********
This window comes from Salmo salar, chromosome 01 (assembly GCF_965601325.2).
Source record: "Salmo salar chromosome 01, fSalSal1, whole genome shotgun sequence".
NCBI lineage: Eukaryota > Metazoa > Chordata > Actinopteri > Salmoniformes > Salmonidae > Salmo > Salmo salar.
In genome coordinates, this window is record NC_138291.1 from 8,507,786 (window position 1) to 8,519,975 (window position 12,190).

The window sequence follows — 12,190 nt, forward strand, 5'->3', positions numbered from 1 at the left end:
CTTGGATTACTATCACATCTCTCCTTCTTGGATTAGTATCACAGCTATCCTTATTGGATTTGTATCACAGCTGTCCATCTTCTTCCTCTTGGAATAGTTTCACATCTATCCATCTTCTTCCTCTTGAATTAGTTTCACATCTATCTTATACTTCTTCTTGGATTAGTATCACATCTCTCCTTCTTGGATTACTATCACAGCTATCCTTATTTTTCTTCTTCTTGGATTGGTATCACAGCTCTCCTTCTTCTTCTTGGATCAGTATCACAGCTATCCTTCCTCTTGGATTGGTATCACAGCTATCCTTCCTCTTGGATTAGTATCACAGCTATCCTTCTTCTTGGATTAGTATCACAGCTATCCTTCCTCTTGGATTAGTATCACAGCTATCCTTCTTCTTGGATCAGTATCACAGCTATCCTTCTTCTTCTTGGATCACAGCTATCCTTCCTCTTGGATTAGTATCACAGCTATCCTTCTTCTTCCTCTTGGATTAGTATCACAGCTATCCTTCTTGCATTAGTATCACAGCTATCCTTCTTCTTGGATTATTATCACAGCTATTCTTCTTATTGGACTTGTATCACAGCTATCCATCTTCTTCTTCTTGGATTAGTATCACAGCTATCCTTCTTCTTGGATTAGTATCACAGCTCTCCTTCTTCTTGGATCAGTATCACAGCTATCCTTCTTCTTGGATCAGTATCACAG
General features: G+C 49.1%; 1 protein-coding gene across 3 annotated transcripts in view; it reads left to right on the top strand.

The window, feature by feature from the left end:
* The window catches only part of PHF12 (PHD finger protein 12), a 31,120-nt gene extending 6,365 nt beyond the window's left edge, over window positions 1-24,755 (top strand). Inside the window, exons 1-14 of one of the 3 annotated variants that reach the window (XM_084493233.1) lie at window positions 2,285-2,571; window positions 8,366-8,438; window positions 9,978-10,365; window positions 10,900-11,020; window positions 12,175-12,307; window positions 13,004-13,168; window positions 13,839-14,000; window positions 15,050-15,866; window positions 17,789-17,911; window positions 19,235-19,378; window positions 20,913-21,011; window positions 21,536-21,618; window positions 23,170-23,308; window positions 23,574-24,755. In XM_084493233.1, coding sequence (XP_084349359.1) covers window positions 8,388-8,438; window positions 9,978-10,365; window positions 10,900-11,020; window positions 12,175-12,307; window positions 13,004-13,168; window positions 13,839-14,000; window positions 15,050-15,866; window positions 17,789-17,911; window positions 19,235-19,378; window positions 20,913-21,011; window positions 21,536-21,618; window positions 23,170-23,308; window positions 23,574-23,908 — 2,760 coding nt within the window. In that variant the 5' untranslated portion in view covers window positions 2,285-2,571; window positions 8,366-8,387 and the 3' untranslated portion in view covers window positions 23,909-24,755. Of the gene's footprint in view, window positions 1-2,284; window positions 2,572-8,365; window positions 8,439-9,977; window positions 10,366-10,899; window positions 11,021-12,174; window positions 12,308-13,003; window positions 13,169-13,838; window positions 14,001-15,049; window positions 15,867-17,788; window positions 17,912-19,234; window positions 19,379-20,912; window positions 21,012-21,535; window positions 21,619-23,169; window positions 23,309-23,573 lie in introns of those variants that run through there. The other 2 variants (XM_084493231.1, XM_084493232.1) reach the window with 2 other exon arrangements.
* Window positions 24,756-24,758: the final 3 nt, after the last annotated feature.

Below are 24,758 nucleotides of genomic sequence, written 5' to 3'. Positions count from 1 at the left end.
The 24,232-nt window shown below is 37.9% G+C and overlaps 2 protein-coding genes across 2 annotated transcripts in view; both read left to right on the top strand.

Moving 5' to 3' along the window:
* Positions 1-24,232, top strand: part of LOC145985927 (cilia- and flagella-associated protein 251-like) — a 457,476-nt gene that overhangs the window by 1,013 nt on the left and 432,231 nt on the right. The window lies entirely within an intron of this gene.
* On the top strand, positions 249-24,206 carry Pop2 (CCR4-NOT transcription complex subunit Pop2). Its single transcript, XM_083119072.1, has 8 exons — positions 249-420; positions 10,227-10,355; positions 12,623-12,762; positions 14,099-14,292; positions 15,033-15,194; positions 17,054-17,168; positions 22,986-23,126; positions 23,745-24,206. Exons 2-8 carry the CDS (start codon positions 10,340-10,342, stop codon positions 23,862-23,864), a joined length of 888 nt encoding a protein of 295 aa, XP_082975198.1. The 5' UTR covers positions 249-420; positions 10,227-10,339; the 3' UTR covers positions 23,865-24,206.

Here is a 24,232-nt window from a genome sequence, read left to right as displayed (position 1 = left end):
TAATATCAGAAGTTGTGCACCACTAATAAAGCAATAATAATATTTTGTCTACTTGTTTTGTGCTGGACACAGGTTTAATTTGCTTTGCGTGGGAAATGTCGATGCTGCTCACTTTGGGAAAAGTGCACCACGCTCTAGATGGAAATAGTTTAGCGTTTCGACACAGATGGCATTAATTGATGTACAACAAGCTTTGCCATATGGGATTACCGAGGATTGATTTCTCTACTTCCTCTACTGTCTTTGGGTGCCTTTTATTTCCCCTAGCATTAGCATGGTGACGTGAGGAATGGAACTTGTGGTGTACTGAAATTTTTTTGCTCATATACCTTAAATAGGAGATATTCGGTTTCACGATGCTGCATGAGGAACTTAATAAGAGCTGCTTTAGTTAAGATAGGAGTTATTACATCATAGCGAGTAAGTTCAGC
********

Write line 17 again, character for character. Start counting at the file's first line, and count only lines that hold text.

TAATATCAGAAGTTGTGCACCACTAATAAAGCAATAATAATATTTTGTCTACTTGTTTTGTGCTGGACACAGGTTTAATTTGCTTTGCGTGGGAAATGTCGATGCTGCTCACTTTGGGAAAAGTGCACCACGCTCTAGATGGAAATAGTTTAGCGTTTCGACACAGATGGCATTAATTGATGTACAACAAGCTTTGCCATATGGGATTACCGAGGATTGATTTCTCTACTTCCTCTACTGTCTTTGGGTGCCTTTTATTTCCCCTAGCATTAGCATGGTGACGTGAGGAATGGAACTTGTGGTGTACTGAAATTTTTTTGCTCATATACCTTAAATAGGAGATATTCGGTTTCACGATGCTGCATGAGGAACTTAATAAGAGCTGCTTTAGTTAAGATAGGAGTTATTACATCATAGCGAGTAAGTTCAGC